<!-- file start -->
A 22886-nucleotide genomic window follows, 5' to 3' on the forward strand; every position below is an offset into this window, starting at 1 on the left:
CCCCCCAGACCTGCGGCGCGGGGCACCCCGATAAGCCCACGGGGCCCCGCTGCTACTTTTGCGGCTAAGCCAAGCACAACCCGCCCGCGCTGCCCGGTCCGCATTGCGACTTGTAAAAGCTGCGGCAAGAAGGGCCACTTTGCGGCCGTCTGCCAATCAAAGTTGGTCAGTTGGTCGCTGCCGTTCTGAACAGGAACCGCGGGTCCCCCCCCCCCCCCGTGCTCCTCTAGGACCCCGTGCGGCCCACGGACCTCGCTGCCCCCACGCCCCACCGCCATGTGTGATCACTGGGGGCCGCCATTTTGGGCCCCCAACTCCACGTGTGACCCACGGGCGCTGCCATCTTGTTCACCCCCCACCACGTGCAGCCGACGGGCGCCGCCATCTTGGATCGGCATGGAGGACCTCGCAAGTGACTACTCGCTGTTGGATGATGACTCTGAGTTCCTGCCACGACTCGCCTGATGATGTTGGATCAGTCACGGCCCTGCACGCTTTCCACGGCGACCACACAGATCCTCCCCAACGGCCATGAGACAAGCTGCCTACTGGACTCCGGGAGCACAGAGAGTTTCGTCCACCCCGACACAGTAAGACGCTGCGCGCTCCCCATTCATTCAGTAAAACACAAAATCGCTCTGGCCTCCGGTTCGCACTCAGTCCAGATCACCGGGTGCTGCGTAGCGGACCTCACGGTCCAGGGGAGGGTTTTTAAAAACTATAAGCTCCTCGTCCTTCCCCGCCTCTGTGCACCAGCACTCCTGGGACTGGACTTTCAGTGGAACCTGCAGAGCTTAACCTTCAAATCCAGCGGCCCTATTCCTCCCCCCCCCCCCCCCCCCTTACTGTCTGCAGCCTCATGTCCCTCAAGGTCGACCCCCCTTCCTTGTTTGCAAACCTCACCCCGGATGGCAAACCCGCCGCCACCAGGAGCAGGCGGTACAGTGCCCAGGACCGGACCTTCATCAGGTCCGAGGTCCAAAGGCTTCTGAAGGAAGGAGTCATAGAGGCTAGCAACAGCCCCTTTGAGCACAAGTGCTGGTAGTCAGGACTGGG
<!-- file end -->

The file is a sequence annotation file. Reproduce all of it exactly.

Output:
A 22886-nucleotide genomic window follows, 5' to 3' on the forward strand; every position below is an offset into this window, starting at 1 on the left:
CCCCCCAGACCTGCGGCGCGGGGCACCCCGATAAGCCCACGGGGCCCCGCTGCTACTTTTGCGGCTAAGCCAAGCACAACCCGCCCGCGCTGCCCGGTCCGCATTGCGACTTGTAAAAGCTGCGGCAAGAAGGGCCACTTTGCGGCCGTCTGCCAATCAAAGTTGGTCAGTTGGTCGCTGCCGTTCTGAACAGGAACCGCGGGTCCCCCCCCCCCCCCGTGCTCCTCTAGGACCCCGTGCGGCCCACGGACCTCGCTGCCCCCACGCCCCACCGCCATGTGTGATCACTGGGGGCCGCCATTTTGGGCCCCCAACTCCACGTGTGACCCACGGGCGCTGCCATCTTGTTCACCCCCCACCACGTGCAGCCGACGGGCGCCGCCATCTTGGATCGGCATGGAGGACCTCGCAAGTGACTACTCGCTGTTGGATGATGACTCTGAGTTCCTGCCACGACTCGCCTGATGATGTTGGATCAGTCACGGCCCTGCACGCTTTCCACGGCGACCACACAGATCCTCCCCAACGGCCATGAGACAAGCTGCCTACTGGACTCCGGGAGCACAGAGAGTTTCGTCCACCCCGACACAGTAAGACGCTGCGCGCTCCCCATTCATTCAGTAAAACACAAAATCGCTCTGGCCTCCGGTTCGCACTCAGTCCAGATCACCGGGTGCTGCGTAGCGGACCTCACGGTCCAGGGGAGGGTTTTTAAAAACTATAAGCTCCTCGTCCTTCCCCGCCTCTGTGCACCAGCACTCCTGGGACTGGACTTTCAGTGGAACCTGCAGAGCTTAACCTTCAAATCCAGCGGCCCTATTCCTCCCCCCCCCCCCCCCCCCTTACTGTCTGCAGCCTCATGTCCCTCAAGGTCGACCCCCCTTCCTTGTTTGCAAACCTCACCCCGGATGGCAAACCCGCCGCCACCAGGAGCAGGCGGTACAGTGCCCAGGACCGGACCTTCATCAGGTCCGAGGTCCAAAGGCTTCTGAAGGAAGGAGTCATAGAGGCTAGCAACAGCCCCTTTGAGCACAAGTGCTGGTAGTCAGGACTGGG